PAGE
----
Who is Worthy?- A reflection on closed communion in Lutheran churches

I do not claim rights to this image and was unable to find original source. Possibly here:

I do not claim rights to this image and was unable to find original source. Possibly here:

My wife and I have been refused communion on more than one occasion. In each instance it was in a Lutheran church that we were turned away. We are, ourselves, Lutherans, but the church bodies that did not commune us were different groups of Lutherans, and held that the divisions between us justified not giving us the gifts of the sacrament that Christ promised.

Here, I’d like to examine this practice of some Lutheran churches, often referred to as “closed communion.”[1] What do the actual Lutheran Confessions say about who may receive the Lord’s Supper? That is the question which must be asked by any claiming to be Lutheran.

We believe, teach, and confess that the entire worthiness of the guests at the table of his heavenly meal is and consists alone in the most holy obedience and perfect merit of Christ. We make his obedience and merit our own through true faith, concerning which we receive assurance through the sacrament. Worthiness consists in no way in our own virtues, or in internal or external preparations. (The Formula of Concord, Epitome, Article VII, Section 20)

The Lutheran Confessions leave no wiggle room here. What makes one worthy to receive the sacrament? Is it one’s preparation? No. Is it one’s denominational commitment? No. It is explicitly and clearly stated here: “the most holy obedience and perfect merit of Christ” which is itself made our own “through true faith.” Indeed, what does it mean to add the requirement of complete doctrinal agreement onto these words? Would not such a teaching be to make one’s “own virtues”–here of the doctrinal variety–what makes one worthy? It seems so. The teaching here, however, is that it is only faith in Christ’s words and works that make one worthy.

Just in case one wants to persist and allege that there may be some difficulty interpreting these words, Martin Luther himself states, in the Large Catechism:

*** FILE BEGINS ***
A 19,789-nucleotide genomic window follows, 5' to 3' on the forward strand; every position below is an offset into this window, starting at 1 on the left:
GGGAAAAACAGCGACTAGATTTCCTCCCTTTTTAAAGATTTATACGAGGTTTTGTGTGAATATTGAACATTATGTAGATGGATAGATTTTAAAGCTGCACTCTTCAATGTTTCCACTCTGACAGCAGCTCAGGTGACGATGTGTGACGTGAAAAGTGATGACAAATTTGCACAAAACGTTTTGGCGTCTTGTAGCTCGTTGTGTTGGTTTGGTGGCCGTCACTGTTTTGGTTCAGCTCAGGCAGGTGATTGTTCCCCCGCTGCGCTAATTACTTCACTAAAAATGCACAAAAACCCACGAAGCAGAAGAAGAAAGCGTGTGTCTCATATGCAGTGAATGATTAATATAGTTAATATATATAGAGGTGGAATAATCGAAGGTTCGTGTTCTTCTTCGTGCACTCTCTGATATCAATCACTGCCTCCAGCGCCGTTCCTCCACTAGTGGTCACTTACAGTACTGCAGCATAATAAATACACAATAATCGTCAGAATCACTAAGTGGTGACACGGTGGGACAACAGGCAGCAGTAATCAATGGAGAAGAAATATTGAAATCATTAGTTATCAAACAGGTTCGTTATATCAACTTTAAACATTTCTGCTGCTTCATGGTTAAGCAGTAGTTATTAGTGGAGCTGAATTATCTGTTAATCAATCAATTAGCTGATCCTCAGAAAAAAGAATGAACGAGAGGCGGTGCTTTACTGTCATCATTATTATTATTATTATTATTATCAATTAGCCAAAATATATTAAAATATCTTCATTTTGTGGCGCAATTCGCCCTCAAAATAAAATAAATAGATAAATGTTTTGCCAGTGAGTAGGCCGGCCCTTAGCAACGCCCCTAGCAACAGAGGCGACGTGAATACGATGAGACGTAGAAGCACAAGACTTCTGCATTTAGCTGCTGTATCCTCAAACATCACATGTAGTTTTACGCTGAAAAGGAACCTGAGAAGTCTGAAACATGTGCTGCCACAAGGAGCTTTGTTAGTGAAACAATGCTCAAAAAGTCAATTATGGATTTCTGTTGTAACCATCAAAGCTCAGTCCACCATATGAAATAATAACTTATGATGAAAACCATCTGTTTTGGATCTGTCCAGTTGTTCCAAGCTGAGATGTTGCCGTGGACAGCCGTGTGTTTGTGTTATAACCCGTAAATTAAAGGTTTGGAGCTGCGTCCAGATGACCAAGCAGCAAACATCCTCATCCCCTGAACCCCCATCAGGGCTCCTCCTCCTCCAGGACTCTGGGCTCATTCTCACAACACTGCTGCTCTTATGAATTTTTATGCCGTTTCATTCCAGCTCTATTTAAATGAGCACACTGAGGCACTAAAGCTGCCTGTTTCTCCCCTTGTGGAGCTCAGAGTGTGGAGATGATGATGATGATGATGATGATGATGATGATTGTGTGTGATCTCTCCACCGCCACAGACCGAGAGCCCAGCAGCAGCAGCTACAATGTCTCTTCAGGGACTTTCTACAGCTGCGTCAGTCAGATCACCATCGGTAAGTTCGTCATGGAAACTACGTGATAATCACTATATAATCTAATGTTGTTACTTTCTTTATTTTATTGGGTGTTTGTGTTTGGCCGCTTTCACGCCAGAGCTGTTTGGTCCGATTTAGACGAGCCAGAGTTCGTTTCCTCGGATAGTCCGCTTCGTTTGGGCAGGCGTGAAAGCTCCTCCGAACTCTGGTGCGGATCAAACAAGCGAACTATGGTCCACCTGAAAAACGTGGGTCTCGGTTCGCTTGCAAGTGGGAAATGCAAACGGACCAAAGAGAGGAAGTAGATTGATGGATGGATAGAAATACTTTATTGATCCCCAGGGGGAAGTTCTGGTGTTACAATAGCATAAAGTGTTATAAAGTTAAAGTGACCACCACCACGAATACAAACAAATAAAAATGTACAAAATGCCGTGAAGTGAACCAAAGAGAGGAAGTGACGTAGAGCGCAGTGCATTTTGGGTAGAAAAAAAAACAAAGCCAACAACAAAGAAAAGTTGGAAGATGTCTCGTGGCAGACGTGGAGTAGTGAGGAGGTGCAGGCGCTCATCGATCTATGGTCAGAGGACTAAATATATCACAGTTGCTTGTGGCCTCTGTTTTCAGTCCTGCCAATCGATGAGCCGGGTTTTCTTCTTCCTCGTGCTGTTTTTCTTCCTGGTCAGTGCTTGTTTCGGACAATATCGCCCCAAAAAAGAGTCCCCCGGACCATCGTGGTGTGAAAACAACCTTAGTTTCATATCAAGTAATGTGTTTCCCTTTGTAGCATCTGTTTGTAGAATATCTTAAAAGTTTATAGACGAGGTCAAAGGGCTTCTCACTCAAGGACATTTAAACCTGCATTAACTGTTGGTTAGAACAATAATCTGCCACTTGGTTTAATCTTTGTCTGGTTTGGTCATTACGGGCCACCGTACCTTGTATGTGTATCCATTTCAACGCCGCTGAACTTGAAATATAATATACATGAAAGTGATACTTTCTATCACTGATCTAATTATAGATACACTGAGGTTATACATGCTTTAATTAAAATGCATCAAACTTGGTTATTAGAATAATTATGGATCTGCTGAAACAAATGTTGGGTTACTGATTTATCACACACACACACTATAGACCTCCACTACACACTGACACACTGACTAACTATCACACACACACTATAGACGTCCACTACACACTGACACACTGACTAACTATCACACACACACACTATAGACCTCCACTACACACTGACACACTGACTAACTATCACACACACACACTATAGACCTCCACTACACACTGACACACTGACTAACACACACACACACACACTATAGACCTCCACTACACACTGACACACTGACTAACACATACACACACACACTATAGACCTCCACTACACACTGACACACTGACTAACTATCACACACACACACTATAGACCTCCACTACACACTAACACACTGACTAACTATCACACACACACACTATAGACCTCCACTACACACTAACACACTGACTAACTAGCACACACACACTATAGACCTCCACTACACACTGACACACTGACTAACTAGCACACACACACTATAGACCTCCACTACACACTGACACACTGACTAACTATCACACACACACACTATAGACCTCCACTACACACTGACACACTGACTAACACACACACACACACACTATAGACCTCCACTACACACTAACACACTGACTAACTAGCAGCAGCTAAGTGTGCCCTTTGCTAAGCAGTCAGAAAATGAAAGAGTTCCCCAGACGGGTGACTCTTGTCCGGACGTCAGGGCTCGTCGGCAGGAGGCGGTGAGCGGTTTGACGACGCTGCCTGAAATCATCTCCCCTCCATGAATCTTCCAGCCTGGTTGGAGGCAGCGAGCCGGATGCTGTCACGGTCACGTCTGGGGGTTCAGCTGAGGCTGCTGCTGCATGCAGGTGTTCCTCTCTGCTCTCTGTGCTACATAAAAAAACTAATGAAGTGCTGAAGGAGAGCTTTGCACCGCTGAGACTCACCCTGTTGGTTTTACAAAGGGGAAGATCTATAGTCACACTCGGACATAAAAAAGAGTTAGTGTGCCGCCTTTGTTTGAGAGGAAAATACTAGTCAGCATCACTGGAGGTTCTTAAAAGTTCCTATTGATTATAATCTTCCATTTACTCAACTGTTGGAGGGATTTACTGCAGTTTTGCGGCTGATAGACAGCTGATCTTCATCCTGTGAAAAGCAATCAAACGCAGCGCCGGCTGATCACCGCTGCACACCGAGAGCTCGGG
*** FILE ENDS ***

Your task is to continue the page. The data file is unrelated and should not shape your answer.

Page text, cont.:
Now we must also consider who the person is who receives such power and benefit [from the Lord’s Supper]… It is the one who believes what the words say and what they give, for they are not spoken or preached to stone and wood but to those who hear them, to those whom he says, “Take and eat”…All those who let these words be addressed to them and believe that they are true have what the words declare…
Now this is the sum total of a Christian’s preparation to receive this sacrament worthily. (The Large Catechism, The Sacrament of the Altar, section 33-36)

What does Luther himself teach here? “[T]his is the sum total of a Christian’s preparation…” (emphasis mine). And what is that sum total? Simply being one who “let these words be addressed to them and believe that they are true…” Once again, we see no mention of further conditions. There is no place here for refusing communion to those who believe the words are for them. The Christian must simply take hold of the words of Christ, which promise his body and blood to them. They need not be part of a specific denomination (which would have been historically impossible or at least unlikely at this point). It is the faith of the individual that makes them worthy, not their adherence to a set of doctrinal truths apart from those affirmed about the Lord’s Supper.

What do Lutherans who turn away other Lutherans from the sacrament say about their reasoning? Here is one example, from the Lutheran Church – Missouri Synod:

Because the Bible teaches that this Sacrament may also be spiritually harmful if misused, and that participation in the Lord’s Supper is an act of confession of faith, the LCMS ordinarily communes only those who have been instructed in the teachings of our church and who have confessed their faith in these teachings. (LCMS FAQ, cited below)

Here we see an unwarranted limit being placed on the sacrament of communion. What makes one worthy to receive this sacrament? The Lutheran Confessions make it explicit that that which makes one worthy is faith in the words of Christ. Here, however, an addition is made: “only those who have been instructed in the teachings of our church [the LCMS] and who have confessed their faith in these teachings” are “ordinarily” communed. Yet this limit is nowhere taught in the Book of Concord.